So many things to describe...
After an eight-hour layover in Istanbul, we boarded our first Turkish Airlines flight. In the background was Turkish instrumental drifty uod music, which (I think) is supposed to make you feel more relaxed. To me it said, "Alan, you're definitely not at home anymore." As I settled into my seat, I tried to make an effort to tell myself that this is going to be the soundtrack of my new life.
Oh my word, the food was awesome on Turkish Airlines. Lots of fresh veggies and olives with feta cheese. Dates and baklava for dessert. Although it wasn't my favorite I ate the pureed eggplant. It was kind of like savory applesauce.
Did anyone else play Sim City 2000? In that game, you can build high-rises. Lots of them. And you don't have to limit them to a central area like the end of Manhattan or downtown LA. Okay, so imagine those spread out high-rises are apartment buildings (just add balconies to every level and make the roof a little more rounded, rather than blunt), and that's what Kayseri is like. Tons of tall apartment buildings in a valley. There's a snow capped volcano very close to town as well, which is similar to Flagstaff. You can see the ski runs on it as well, which reminds me of Utah.
The city has approximately one million people. We've heard that there is a very low and possibly nonexistent joblessness rate. It seems like a safe place. Around town, we have seen more men than women. No one wears shorts, which might be important for me to remember. About half the women cover their hair, and about half of the women don't. These ratios of men and women and hair-covering and non-hair covering women seem really familiar to me after working at the PIE.
The school where Jena and I will be working is small and in the hillside suburb of Kayseri called Talas. There are about 2,500 students, and the English program will have about 800 students this upcoming fall. This size reminds me of my undergrad college, although the campus is quite different. It's on a hill, and there isn't a lot of shade. It's a very new school, only four years old or so. The building we're teaching in has classrooms with projectors and audio systems. This is something I was hoping for since I make an effort to supplement a lot of my teaching with technology.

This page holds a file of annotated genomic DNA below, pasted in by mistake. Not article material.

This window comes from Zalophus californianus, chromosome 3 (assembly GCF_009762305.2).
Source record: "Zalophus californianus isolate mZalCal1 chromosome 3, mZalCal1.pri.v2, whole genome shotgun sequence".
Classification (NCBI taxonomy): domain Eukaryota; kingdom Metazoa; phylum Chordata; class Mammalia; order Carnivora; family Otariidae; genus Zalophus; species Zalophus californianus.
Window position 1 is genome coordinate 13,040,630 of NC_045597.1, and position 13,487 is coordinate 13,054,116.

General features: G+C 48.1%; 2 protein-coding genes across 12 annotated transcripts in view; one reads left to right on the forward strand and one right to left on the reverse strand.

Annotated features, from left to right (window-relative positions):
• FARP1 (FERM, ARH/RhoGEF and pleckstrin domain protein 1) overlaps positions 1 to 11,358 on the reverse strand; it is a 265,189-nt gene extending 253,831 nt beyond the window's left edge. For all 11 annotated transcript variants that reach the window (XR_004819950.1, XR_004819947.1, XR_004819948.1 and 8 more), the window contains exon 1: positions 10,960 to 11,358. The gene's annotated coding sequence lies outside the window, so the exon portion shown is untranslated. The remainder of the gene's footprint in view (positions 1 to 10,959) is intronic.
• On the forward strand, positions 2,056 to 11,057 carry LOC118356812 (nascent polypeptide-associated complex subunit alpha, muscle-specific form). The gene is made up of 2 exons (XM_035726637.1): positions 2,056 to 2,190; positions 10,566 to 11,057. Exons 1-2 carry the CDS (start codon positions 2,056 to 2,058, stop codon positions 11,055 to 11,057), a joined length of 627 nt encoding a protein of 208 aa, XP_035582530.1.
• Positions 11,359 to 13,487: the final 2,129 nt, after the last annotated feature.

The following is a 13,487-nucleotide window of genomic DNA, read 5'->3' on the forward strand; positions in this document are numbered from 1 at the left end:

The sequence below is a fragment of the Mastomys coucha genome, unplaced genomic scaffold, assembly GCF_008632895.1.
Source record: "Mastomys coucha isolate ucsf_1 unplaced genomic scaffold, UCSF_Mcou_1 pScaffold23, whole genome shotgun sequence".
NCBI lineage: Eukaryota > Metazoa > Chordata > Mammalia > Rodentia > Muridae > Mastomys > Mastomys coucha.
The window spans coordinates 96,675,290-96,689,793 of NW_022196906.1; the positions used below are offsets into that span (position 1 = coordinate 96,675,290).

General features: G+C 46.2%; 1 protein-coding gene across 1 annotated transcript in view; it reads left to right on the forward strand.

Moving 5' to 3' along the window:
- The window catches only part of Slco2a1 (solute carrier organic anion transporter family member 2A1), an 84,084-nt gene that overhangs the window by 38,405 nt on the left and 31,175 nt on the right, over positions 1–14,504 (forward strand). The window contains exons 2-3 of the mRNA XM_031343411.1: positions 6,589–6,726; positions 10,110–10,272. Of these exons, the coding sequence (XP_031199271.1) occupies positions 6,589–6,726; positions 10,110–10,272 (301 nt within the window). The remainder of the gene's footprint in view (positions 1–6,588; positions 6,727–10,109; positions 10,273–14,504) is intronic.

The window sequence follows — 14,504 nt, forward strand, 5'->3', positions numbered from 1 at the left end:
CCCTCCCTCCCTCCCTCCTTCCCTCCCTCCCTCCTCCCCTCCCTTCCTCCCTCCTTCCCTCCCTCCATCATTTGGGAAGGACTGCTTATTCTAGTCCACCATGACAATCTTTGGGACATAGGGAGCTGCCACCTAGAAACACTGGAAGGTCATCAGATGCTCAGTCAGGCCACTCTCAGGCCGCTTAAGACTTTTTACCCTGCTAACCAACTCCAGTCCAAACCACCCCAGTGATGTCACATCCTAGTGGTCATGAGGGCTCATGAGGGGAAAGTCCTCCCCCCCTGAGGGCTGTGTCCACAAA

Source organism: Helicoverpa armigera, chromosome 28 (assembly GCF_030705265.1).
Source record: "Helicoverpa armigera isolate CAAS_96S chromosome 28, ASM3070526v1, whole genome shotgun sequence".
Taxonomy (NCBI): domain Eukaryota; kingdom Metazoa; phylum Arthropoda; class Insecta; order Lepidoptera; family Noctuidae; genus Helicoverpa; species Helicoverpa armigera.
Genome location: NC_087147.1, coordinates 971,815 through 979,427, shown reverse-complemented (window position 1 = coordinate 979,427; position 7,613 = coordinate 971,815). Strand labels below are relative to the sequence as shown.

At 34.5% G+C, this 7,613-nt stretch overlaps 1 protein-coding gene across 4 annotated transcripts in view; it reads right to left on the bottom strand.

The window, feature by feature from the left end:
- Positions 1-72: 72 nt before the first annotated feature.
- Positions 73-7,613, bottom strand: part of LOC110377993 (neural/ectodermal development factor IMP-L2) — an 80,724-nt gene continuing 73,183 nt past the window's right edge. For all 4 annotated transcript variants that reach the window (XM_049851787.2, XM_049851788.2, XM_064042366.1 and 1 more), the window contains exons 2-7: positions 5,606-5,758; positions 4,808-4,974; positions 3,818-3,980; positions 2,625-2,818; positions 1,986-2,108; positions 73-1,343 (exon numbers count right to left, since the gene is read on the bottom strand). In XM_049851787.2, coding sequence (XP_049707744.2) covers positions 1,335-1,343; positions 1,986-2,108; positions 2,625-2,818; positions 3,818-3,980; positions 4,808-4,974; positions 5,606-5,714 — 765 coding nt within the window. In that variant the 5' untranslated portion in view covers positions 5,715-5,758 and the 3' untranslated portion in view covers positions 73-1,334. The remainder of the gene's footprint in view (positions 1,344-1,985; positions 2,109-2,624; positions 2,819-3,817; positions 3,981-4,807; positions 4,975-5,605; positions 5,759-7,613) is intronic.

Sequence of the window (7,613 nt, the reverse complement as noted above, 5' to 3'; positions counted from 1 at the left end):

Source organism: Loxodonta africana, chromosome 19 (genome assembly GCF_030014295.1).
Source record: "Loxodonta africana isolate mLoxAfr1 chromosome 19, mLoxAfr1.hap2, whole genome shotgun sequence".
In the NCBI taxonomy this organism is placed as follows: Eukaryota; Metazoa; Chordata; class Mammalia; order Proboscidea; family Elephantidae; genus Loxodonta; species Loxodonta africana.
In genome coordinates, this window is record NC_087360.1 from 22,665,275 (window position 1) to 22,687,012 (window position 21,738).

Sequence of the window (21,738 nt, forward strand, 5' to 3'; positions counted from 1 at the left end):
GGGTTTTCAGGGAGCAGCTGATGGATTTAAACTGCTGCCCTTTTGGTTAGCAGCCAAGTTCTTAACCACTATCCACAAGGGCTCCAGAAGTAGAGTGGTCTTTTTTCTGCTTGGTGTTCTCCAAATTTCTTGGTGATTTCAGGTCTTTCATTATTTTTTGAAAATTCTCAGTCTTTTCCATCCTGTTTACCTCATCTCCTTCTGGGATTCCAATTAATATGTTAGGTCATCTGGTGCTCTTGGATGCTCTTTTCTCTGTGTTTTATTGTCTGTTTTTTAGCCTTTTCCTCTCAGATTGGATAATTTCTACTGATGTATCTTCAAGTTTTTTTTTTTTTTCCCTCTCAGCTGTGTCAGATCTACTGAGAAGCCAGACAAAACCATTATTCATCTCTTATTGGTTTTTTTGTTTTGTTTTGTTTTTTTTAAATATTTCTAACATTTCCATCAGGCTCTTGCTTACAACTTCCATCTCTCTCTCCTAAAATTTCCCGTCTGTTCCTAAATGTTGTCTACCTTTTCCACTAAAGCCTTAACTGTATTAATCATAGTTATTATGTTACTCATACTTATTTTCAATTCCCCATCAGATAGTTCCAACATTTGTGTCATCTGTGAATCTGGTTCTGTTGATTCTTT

We will get free lunch every day in this very nice dining room for faculty members. Red table clothes. Chairs with high backs (I think). We're told the food is Turkish, so we can look forward to one authentic Turkish meal a day.
We will be living in an apartment building that isn't quite finished yet. It will house people working for Melikşah Üniversitesi, so we'll probably see our co-workers quite a bit. I think it'll be a ten to fifteen minute walk to campus.
Call to Prayer
On our first night in Kayseri, I awoke to the Call to Prayer from the nearby minaret. Again, it was a "You're not in Kansas anymore." feeling since previously I've only heard the Call to Prayer from my Muslim students' cell phones when they forget to put them on silent before class. The Call to Prayer certainly adds a layer of mystique to the air for me. It's actually quite pretty.